Language is critical to coordinating action.
As any of our students can attest to, language is at the foundation of our approach to achieving prosperity.
Now let’s relate that to technology and its role in our ability to coordinate action.
A colleague who worked in fundraising at an elite boarding school told me, a number of years ago, that the students considered e-mail ” … something for old people.” Well today, it seems we’re finally coming around to accepting that.
You probably read about the company in Europe who is now eschewing company e-mail in exchange for project-driven communication tools. So, whereas e-mails all arrive in the same place (your inbox) but pertain to any number of subjects, ranging from promises you need to keep to your daughter’s fencing team try-out, project-based communications all relate to a specific type of action. Thus, you automatically know what a particular message is about; your interaction becomes vertical, entrenched in a silo of like subject matter.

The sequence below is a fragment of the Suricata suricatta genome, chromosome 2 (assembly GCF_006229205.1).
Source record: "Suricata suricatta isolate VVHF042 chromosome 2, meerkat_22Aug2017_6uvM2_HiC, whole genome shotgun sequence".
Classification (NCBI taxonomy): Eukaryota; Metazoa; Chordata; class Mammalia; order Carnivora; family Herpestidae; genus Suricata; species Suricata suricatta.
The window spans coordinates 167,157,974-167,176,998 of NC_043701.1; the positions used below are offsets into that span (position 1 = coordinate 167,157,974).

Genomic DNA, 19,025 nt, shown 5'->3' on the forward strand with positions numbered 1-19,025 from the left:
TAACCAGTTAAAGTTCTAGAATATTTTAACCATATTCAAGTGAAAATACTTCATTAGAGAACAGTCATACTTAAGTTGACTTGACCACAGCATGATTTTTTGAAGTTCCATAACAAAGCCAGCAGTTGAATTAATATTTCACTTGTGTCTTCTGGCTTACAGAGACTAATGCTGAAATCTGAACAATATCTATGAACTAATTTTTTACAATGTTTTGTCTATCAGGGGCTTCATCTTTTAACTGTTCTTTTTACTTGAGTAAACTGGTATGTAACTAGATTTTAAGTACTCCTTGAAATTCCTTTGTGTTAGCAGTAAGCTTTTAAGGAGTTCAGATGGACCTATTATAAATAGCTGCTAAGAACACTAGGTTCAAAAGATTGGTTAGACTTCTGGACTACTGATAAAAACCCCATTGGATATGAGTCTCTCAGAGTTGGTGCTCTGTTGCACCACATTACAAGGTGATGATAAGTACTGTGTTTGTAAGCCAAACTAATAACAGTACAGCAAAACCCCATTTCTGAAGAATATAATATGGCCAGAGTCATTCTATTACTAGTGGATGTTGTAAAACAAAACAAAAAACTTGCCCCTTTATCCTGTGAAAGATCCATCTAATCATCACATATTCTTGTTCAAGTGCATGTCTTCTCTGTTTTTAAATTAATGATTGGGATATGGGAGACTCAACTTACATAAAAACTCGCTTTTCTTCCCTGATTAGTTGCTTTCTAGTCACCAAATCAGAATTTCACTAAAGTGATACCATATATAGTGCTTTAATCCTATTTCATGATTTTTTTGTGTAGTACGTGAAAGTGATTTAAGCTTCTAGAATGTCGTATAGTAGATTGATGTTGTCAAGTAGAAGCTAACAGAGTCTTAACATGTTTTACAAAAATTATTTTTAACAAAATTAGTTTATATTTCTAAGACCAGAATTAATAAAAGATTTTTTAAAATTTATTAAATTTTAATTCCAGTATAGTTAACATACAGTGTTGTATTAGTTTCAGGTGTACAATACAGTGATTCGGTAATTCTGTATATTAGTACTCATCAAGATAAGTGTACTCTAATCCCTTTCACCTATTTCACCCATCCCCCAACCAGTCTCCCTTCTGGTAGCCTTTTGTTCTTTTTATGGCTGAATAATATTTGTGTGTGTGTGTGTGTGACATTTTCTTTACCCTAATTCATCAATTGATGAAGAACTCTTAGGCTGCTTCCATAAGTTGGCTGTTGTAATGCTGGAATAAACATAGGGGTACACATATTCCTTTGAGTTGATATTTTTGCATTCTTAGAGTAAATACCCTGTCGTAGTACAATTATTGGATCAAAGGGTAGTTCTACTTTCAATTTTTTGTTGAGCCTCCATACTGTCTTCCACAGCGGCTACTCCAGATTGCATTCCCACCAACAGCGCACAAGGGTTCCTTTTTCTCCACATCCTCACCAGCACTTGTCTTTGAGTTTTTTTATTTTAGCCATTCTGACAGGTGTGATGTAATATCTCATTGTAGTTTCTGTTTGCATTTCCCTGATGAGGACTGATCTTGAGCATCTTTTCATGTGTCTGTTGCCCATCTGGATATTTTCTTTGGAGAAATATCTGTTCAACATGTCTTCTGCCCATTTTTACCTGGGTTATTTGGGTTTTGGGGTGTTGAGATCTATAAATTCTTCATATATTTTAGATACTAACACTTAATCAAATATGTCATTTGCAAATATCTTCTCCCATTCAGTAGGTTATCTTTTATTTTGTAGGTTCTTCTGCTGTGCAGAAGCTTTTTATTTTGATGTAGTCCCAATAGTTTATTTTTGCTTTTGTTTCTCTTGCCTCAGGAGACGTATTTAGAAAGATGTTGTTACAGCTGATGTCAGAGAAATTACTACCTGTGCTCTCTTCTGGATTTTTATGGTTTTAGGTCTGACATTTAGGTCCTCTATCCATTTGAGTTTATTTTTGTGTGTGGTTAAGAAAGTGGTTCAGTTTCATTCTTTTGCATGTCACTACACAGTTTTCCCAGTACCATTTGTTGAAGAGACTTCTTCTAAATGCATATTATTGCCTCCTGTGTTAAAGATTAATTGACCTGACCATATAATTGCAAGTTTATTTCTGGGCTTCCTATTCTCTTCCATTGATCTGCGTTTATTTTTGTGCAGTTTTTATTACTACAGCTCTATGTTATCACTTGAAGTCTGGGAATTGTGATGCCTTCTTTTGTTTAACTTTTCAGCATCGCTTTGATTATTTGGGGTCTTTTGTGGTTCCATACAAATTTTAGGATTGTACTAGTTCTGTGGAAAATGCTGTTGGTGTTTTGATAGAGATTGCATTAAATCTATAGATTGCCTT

Companies are beginning to adopt these practices in the cloud because Web-based project management tools are becoming ubiquitous. You log in to a “project” instead of logging into a big pile of messages and sorting through to find the needles that pertain to the project.
This shift in thinking relates very well to the language of Market Force, as it embraces the idea that every message is “performative.” In other words, it creates action on the project to which it relates and contributes to your ability to generate Market Force. Instead of sorting through an inbox full of judgmental and non-specific messaging, consider improving your ability to coordinate action with a new approach to workplace communications.